Happy older adult using a home organizing service to help with clutter

Collecting, Cluttering and Hoarding: What’s the Difference?

At the risk of sounding like a broken record, we want to reiterate that these terms exist on a spectrum. Someone may experience a severer form of cluttering than another person. Someone might have a more extensive (and disorganized) collection than another person. And hoarding disorders can manifest in disruptive or functioning ways.

The differences, as we see them, boil down to purposefulness, differentiation and effect. Let’s explain:

  • Hoarding is the chronic, purposeful act of holding onto possessions without differentiating the value of objects. Its effect is a decrease in livability and safety.
  • Cluttering may or may not be purposeful; sometimes, we accumulate clutter simply by leaving spaces unattended. People who create clutter can usually differentiate value, and won’t have a tough time letting go of valueless possessions. Still, the effect of cluttering can be disruptive and even unsafe at times.
  • Collecting tends to be more methodical. It’s certainly purposeful, since collectors actively seek their collectibles. And collectors certainly differentiate the value of collectibles. Depending on how organized or disorganized a collection is, its effects run the gamut between benign and disruptive.

Anytime we attempt to summarize a vastly complex topic in just a few paragraphs, we have to oversimplify. Still, we believe that the above classifications paint an accurate portrait of the differences between hoarding, cluttering and collecting.

How to Manage Cluttering, Disorganized Collecting, and Hoarding

Cluttering and disorganized collecting can each be addressed with NEATSPACES’ organizing services in Toronto. As for hoarding at the higher end of the spectrum, the solution will require support from mental health professionals, specially trained hoarding experts, safety experts and more; if you suspect that you fall on the high end of the spectrum, we encourage you to reach out for qualified assistance.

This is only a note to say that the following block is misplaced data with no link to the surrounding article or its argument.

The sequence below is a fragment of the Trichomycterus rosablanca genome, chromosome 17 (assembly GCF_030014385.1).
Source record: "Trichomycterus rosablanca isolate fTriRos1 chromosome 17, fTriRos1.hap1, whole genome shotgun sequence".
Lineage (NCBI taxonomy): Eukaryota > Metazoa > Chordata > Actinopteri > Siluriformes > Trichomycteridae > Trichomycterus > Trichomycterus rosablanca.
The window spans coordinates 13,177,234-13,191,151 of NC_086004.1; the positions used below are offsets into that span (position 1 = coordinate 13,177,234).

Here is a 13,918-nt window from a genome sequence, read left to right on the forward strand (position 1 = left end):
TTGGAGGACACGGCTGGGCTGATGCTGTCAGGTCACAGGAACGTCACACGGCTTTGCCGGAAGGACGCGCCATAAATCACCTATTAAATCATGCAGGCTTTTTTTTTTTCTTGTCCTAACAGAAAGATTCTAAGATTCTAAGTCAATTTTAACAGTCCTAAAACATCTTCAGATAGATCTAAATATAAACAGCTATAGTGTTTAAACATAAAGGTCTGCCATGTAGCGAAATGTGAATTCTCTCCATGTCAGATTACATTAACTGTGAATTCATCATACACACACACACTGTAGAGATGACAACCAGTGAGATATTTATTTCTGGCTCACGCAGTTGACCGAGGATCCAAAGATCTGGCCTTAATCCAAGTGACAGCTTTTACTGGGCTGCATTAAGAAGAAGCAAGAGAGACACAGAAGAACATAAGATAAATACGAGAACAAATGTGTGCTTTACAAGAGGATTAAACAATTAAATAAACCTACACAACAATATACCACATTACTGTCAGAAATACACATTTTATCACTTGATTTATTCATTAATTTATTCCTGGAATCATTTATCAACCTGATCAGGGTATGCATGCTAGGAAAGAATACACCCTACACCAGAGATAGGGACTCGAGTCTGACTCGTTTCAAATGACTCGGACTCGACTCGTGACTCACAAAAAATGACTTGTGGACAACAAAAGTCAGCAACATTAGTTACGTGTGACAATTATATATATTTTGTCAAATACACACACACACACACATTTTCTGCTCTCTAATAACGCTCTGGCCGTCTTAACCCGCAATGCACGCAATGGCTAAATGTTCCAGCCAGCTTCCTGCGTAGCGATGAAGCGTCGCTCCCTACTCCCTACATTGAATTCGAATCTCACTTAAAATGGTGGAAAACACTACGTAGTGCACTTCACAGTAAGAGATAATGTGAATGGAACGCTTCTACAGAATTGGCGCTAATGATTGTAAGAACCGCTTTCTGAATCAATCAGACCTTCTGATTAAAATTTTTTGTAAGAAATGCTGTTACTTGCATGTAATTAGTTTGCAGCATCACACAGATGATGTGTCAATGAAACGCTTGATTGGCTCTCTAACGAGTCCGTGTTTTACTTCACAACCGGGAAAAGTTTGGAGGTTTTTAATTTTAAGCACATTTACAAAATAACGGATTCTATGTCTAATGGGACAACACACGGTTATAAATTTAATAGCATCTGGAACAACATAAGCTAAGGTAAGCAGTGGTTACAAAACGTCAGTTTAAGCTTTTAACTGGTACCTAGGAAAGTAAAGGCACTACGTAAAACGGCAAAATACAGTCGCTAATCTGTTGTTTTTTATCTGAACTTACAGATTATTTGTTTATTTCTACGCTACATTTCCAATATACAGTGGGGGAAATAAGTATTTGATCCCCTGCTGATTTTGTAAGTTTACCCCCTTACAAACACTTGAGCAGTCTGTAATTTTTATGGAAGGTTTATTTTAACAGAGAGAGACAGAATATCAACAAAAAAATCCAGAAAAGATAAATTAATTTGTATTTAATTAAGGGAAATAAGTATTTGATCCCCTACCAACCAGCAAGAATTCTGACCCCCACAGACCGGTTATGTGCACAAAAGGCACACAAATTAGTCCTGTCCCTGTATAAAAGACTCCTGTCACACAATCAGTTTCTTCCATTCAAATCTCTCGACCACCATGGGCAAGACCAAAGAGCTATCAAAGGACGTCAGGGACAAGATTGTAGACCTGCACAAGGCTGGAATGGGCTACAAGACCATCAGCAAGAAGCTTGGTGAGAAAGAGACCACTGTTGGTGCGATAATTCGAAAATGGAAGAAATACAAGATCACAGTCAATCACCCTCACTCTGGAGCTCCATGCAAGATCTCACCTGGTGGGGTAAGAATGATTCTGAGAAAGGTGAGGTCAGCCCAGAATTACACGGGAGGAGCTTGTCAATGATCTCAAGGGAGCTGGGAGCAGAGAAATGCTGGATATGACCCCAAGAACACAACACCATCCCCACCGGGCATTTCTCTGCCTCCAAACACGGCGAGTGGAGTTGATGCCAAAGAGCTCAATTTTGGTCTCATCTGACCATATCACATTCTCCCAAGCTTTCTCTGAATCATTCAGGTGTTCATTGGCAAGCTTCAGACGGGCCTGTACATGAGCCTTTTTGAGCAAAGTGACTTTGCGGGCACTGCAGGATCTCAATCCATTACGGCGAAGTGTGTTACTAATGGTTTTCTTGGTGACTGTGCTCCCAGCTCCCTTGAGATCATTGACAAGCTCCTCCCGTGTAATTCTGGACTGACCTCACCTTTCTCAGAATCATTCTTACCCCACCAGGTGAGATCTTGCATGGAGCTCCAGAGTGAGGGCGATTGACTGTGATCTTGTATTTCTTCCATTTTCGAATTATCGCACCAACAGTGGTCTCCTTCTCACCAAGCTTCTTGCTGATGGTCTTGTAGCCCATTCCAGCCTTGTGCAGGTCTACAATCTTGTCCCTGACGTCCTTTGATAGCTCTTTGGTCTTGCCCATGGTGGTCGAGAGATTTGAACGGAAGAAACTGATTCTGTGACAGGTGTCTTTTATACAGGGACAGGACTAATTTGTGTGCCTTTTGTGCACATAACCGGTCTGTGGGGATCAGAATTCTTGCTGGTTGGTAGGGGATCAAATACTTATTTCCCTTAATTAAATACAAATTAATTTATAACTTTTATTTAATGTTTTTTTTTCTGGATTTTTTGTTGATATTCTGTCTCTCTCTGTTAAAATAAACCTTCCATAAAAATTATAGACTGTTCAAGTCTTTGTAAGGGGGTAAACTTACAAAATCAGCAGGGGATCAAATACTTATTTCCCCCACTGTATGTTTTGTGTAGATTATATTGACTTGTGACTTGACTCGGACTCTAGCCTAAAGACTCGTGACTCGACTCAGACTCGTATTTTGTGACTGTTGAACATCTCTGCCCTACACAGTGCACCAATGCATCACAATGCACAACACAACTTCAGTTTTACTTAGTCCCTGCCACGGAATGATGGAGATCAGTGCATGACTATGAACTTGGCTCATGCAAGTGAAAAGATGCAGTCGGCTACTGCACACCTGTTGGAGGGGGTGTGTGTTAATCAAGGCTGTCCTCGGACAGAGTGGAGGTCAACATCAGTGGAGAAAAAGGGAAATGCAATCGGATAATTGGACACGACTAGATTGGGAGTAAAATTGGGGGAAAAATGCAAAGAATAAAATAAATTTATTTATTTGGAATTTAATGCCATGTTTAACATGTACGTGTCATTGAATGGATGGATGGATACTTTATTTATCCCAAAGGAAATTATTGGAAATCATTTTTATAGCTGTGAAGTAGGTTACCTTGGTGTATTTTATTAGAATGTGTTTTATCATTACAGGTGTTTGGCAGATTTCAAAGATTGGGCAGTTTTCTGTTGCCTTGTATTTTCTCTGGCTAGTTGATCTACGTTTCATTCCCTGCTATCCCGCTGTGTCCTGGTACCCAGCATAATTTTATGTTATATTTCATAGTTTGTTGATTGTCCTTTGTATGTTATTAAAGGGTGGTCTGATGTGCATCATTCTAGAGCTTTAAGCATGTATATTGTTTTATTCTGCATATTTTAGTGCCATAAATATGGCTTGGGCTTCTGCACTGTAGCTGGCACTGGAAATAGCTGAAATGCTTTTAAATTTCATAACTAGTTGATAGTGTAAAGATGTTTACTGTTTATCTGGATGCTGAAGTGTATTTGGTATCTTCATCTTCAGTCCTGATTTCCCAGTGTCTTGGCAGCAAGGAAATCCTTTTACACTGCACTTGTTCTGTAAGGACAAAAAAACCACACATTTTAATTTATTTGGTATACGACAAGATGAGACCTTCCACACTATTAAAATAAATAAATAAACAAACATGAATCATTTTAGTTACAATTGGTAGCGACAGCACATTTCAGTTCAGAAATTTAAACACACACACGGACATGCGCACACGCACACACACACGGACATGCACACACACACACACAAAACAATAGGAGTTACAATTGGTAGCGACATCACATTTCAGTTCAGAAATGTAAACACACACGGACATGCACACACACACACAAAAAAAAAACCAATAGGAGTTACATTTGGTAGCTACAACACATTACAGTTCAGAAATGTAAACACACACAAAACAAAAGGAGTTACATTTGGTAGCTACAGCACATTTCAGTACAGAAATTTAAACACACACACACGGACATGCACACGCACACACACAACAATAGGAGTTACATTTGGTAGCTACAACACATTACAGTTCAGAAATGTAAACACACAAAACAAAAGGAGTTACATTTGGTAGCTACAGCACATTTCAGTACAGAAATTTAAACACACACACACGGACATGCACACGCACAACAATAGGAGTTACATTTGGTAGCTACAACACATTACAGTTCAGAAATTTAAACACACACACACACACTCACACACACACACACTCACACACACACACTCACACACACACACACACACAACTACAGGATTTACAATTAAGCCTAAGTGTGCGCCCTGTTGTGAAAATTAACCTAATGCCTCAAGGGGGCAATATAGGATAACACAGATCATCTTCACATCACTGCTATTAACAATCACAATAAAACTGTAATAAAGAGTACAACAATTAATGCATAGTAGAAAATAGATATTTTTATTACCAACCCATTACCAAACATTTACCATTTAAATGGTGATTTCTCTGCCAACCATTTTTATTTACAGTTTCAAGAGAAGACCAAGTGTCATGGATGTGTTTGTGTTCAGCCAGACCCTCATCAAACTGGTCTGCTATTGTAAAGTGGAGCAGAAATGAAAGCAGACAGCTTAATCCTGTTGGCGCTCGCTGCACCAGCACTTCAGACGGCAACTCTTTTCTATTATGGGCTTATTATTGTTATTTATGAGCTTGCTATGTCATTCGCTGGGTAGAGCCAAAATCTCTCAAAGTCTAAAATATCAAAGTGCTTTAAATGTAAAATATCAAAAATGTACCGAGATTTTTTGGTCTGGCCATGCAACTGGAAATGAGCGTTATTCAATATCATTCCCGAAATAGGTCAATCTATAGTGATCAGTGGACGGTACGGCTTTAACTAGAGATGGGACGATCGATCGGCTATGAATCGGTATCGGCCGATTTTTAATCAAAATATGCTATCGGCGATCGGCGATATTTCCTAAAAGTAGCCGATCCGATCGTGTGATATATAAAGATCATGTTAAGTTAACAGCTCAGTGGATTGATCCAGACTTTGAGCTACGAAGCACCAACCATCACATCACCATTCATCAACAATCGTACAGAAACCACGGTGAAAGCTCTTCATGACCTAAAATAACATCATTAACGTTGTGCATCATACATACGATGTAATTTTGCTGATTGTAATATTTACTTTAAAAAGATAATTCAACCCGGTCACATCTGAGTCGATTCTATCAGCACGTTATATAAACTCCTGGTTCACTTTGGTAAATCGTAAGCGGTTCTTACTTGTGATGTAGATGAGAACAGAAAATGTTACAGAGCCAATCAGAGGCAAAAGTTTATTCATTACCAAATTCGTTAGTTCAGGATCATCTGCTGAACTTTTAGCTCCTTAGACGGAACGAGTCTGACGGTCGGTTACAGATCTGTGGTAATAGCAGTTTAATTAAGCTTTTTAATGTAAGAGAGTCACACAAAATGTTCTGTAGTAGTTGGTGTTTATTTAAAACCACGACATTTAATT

That said, we have ample experience helping people declutter their homes and implement easy-to-follow organizational systems. Likewise, we’ve aided countless people in organizing their collections – whether they’re avid toy collectors, military memorabilia collectors, etc. Depending on the case, we may work with you to sort your belongings, help you sell certain items, offer places to donate your items, discard certain unwanted belongings, and then develop systems to keep your home decluttered well into the future.

At NEATSPACES, we also deal with hoarded estates as part of our professional estate cleanout service. In these cases, the hoarder is no longer present, and the family has trouble coping with the degree of clutter left behind. These scenarios can be incredibly emotional for loved ones. Therefore, we strive for compassion, discretion and empathy as we help revert the home to its original state. Likewise, we also help with downsizing a hoarded home. In these cases, a Power of Attorney (POA) might be in place, the hoarder has moved out, and it’s the POA’s legal domain to deal with the hoarded contents. The POA can contact NEATSPACES to tackle the sizeable task.

Hopefully, this article clarifies the complex, sometimes loaded terms accompanying home disorganization. If you fall on the cluttering/collecting end of the spectrum, reach out to us here at NEATSPACES to find out how we can help. And if you or a loved one demonstrates hoarding at the high end of the spectrum, contact specialized mental health professionals, etc. to begin addressing the issue.

For downsizing, moving and organizing services in the Greater Toronto Area contact us today!